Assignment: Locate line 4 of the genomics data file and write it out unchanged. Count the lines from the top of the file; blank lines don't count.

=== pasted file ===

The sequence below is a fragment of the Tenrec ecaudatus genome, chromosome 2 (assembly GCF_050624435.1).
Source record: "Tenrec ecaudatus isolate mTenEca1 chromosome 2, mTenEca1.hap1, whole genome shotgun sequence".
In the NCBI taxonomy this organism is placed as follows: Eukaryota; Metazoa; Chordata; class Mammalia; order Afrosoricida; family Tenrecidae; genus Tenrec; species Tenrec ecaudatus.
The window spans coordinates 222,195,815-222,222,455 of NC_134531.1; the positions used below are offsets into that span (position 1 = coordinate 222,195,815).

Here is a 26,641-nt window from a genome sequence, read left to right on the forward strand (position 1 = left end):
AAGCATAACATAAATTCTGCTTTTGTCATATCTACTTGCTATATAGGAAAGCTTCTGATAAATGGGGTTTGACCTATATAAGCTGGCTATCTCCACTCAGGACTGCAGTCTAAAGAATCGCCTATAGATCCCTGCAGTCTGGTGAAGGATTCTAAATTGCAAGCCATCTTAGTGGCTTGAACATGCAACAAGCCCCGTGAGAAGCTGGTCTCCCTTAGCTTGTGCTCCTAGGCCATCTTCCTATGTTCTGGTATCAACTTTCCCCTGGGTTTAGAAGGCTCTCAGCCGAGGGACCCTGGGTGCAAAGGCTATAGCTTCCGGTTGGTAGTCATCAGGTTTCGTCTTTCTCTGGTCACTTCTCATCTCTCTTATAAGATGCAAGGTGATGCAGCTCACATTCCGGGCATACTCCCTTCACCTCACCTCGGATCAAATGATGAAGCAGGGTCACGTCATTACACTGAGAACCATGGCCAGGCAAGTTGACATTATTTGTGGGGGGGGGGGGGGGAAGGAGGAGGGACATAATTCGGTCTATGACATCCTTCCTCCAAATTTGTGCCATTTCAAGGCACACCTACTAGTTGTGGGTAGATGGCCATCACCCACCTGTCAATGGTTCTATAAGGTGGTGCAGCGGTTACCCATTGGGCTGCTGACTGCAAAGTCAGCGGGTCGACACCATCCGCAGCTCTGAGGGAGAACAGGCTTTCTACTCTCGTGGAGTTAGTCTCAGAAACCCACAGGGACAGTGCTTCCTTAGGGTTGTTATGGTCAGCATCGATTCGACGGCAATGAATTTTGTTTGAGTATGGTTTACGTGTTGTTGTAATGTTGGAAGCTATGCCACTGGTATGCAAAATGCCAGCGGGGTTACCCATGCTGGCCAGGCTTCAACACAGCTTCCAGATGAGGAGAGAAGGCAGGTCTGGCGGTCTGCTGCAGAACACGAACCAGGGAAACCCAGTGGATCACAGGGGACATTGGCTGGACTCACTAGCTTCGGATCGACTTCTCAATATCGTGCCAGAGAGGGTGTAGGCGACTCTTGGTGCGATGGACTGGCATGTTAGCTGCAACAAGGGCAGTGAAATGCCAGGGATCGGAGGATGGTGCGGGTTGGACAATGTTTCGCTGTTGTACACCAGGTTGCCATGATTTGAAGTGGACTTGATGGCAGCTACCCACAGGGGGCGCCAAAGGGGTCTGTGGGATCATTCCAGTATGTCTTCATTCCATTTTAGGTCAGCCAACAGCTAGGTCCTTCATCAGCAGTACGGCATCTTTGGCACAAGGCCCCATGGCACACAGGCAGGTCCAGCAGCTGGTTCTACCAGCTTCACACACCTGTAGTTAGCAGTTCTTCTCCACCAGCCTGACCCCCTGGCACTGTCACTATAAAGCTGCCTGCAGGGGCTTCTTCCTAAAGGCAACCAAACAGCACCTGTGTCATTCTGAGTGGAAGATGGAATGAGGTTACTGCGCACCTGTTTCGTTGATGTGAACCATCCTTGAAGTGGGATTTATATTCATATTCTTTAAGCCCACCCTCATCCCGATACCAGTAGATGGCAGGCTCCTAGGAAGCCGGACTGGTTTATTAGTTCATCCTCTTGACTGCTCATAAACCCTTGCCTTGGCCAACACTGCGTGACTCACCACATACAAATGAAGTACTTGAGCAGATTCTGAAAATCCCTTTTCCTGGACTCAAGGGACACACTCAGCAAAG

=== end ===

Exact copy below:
The window spans coordinates 222,195,815-222,222,455 of NC_134531.1; the positions used below are offsets into that span (position 1 = coordinate 222,195,815).